‘What The Olympics Teach Us About Performance’ by Rob Archer

We’ve just witnessed a stunning Olympic games, where Team GB won 29 gold medals, (having won just 1 in 1996) and names like Bolt, Phelps and Rudisha have made peak performance look effortless.

The Olympics are special because they demand not only that you produce your best, but that you produce your best right now. In other sport there is always tomorrow, in the Olympics there is only today. So the stakes are the highest in sport, and this means total focus on peak performance (and the journey that leads to it).

So what do the Olympics tell us about the science of performance?

1. Be clear about your goal. Goal theory is perhaps the best known approach in the whole of psychology. There are different goal setting approaches, but focusing on technical mastery in pursuit of goals is the most effective way to build high performance (Nichols, 1990).

2. Understand your performance behaviours and practice them. Peak performance is driven more by how one practices rather than merely that one practices. An expert breaks down the skills that are required into performance behaviours, and then focuses on improving those performance behaviours using coaching or other forms of feedback (Ericsson, Roring, Kiruthiga, 2007). Rather than focus on the crowd, nerves or other distractions, athletes must then learn to bring their attention back to their behaviour. Task focus is the most important factor in peak performance (Gardner and Moore, 2007).

3. Remove the barriers to these behaviours. The performance cycle is about rigorous preparation (practice), competition and then evaluating what’s working and what’s getting in the way of performance. It was Rebecca Adlington’s Mum who reminded us of some of these barriers and the commitment to training Becky showed on bleak winter mornings, when half frozen, she ate her breakfast and dried her hair in the car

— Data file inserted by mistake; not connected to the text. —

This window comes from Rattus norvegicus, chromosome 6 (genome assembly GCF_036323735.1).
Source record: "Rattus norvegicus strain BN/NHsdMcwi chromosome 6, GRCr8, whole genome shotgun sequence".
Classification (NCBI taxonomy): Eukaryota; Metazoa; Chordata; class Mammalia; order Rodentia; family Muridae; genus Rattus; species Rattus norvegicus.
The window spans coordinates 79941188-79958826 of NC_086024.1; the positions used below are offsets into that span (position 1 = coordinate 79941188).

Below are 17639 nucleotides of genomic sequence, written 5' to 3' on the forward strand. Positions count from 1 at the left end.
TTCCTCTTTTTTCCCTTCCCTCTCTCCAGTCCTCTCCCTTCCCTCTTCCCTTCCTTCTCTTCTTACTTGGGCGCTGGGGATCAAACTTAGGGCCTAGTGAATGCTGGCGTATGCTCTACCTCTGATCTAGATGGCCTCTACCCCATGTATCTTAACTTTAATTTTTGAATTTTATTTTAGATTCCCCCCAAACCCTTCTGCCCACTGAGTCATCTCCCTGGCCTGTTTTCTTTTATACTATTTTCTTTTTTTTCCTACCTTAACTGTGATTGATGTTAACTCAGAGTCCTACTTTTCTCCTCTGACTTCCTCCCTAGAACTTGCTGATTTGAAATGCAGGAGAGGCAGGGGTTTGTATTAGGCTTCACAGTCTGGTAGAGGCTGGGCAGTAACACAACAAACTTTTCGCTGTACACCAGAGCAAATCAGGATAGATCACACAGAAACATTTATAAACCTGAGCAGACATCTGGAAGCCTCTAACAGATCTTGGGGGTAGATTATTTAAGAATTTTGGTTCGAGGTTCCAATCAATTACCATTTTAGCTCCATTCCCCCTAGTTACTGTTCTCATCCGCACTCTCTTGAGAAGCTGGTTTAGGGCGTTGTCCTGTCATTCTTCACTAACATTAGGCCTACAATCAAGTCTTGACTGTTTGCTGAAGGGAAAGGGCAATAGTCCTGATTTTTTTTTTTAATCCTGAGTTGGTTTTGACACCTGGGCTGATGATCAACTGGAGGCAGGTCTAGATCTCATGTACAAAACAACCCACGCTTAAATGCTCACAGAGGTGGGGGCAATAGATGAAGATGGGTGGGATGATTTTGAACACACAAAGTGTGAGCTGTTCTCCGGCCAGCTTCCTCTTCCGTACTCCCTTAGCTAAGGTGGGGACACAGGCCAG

4. Embrace the science of marginal gains. Dave Brailsford’s approach to the British cycling team is to look at all aspects of performance and then identify marginal gains in each. This led to tiny adjustments to British kit, for example identifying the right pillow with which to sleep.

5. Performance mindset. Many sports psychologists argue that one must visualise a successful outcome and eliminate negativity. That is one approach. But there is another school of thought which suggests that negative thoughts can never be eliminated and therefore what we need is a way of coping with them more effectively. After all, the Olympics are ultimately far more about failure than they are success – only 5% of the 11,000 athletes actually won a medal in London. Therefore, all Olympic athletes must find a way to commit to their goals in the face of likely failure and a way to endure years of pain in the pursuit of their goals. Research shows that one variable, psychological flexibility, is key (Hayes, Strosahl, Wilson, 2003). This is the ability to persist with or adapt one’s behaviour to move towards goals and values, even in the presence of our doubt and pain.

Nearly every athlete in the Olympics talked about the days of pain and sacrifice that got them there. Something helped them inch forward on the difficult days when the car heater didn’t work. Perhaps psychological flexibility is the greatest lesson we can take from the games because without it, the journey stops before it begins.

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